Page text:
I will try to understand the failure of conventional wisdom as espoused by data journalism sites like FiveThirtyEight and the mass media in general by comparing their methods to those used by the small minority that called the election in Trump’s favor on the basis of consistent and well-founded principles. Since it is true that there will always be a minority that will successfully predict a highly unlikely outcome as long as it has some chance of happening, it is important that the members of this minority be both significantly dissimilar in their worldview and base their predictions on sound assumptions and analysis for their success to be more than an instance of chance validating ideology.

Continue reading “Understanding the Rationalist Failure to Predict Trump – A Precursor”

New Year Blues

Sorry for the absence last week – it was the product of a combination of holidaying and internet malfunction.

I will be writing again from next Monday onward and hopefully more frequently than once a week. It is fortunate that this blog began with a exasperated critique of the Establishment Left response to Brexit and the rapidly spreading repudiation of neoliberalism – this seems to be a theme that will persist well into the near future. 2017 should not leave me short of content.

The purpose of Permanent Settlement has evolved to critically explore present paradigms of thinking that are demonstrably false and ahistorical and yet continue to drive policies and decisions that are ruining our economies, environment and social relations. Escalation of geopolitical tensions and climate change are existential threats that have made this confrontation unavoidable. As much as we are, in my opinion, living in a golden age of civilization and the ecological factors that support it, we must recognize that this too will end and try our best – while we can – to avoid a free fall.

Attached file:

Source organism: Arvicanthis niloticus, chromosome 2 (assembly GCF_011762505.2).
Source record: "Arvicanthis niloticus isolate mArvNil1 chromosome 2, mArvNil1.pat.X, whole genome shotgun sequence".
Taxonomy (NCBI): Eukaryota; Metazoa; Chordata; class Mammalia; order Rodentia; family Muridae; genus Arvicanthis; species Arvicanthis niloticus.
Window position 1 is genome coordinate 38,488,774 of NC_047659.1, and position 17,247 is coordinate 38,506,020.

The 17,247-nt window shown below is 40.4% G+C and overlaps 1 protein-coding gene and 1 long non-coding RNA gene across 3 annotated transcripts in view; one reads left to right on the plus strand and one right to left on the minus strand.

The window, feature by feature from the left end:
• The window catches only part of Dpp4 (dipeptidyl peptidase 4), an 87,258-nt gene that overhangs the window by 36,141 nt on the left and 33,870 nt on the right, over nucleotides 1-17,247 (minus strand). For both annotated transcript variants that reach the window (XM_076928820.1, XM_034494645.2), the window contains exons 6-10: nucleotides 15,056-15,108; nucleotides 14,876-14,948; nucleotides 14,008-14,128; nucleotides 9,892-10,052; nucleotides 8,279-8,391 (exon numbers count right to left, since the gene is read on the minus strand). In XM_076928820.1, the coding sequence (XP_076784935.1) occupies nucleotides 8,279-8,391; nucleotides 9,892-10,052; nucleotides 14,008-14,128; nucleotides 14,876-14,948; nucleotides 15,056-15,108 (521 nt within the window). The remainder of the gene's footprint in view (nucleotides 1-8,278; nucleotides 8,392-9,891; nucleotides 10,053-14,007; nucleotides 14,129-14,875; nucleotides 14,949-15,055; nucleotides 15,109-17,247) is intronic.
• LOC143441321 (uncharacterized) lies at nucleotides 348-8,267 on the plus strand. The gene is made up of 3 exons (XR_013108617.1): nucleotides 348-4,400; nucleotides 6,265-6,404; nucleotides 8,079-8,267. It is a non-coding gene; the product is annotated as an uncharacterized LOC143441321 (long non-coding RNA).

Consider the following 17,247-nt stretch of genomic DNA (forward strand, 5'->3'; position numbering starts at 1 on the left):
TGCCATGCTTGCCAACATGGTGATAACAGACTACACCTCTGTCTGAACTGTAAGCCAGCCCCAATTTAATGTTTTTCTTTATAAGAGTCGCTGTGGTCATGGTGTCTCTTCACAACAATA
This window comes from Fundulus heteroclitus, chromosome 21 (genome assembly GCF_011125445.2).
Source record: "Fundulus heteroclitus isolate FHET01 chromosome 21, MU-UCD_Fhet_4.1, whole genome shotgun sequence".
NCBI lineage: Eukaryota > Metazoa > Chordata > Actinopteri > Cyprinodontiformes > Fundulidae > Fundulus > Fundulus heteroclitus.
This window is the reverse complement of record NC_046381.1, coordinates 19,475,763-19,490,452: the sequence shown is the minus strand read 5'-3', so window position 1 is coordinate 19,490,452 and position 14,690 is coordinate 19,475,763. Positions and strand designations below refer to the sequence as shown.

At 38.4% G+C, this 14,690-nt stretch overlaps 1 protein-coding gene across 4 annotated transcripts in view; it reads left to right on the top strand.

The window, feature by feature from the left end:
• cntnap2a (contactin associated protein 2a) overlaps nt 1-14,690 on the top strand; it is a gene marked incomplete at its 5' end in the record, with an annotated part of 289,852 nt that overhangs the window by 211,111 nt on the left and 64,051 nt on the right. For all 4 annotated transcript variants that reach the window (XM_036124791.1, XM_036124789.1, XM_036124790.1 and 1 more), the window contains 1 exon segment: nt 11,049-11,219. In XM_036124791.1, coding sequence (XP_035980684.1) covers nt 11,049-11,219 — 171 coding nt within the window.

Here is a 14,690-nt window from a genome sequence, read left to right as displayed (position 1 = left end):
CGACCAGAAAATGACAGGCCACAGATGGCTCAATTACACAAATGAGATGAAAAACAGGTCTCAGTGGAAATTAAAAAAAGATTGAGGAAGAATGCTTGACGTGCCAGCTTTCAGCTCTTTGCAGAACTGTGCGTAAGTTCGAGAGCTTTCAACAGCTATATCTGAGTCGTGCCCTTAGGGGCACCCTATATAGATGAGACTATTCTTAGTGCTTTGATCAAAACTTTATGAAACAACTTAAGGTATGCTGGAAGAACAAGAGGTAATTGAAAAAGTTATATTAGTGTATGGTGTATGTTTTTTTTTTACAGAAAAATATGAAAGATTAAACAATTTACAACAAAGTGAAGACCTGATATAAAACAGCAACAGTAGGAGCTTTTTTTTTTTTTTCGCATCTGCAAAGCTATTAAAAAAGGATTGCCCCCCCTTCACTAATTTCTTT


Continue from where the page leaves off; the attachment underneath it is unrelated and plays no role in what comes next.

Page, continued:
On that happy note, I wish you all a pleasant 2017.


The Sycophantic Belief in the Actions of “Great Leaders”

Length Estimate: Long (words > 1000)

As Indian parliamentary democracy approaches the seventieth year of its existence, it has come to be typified by two dominant motifs that are reflective of a deep malaise in its relationship with its constituents. The first is an enduring faith of the voting public in the actions of the mythical “Great Leaders” – defined as those at the apex of the political hierarchy either at the local or national level. The second is a vague but persistent dissatisfaction that manifests as inchoate calls for “changing” the “system”. The linking together of these two sentiments – especially by the advanced, politically conscious part of the public – is at best a misguided articulation of good intentions and at worst a sycophantic excuse for inaction.

Continue reading “The Sycophantic Belief in the Actions of “Great Leaders””

The Politics of Being a Central Banker

Length Estimate: Medium (500 < words < 1000)

When Subramaniam Swamy questioned Raghuram Rajan’s Indian-ness, I thought it was just another instance of the BJP using its curiously contradictory nationalism to attack any perceived threats to its political and economic agenda. Although to me it was a laughably cheap mode of attack, it was apparently effective enough to lead to Rajan’s resignation.

I have thought a little about this, and it turns out there is more to Swamy’s anti-national raving than I had initially realized. Not that it makes it any better.

Continue reading “The Politics of Being a Central Banker”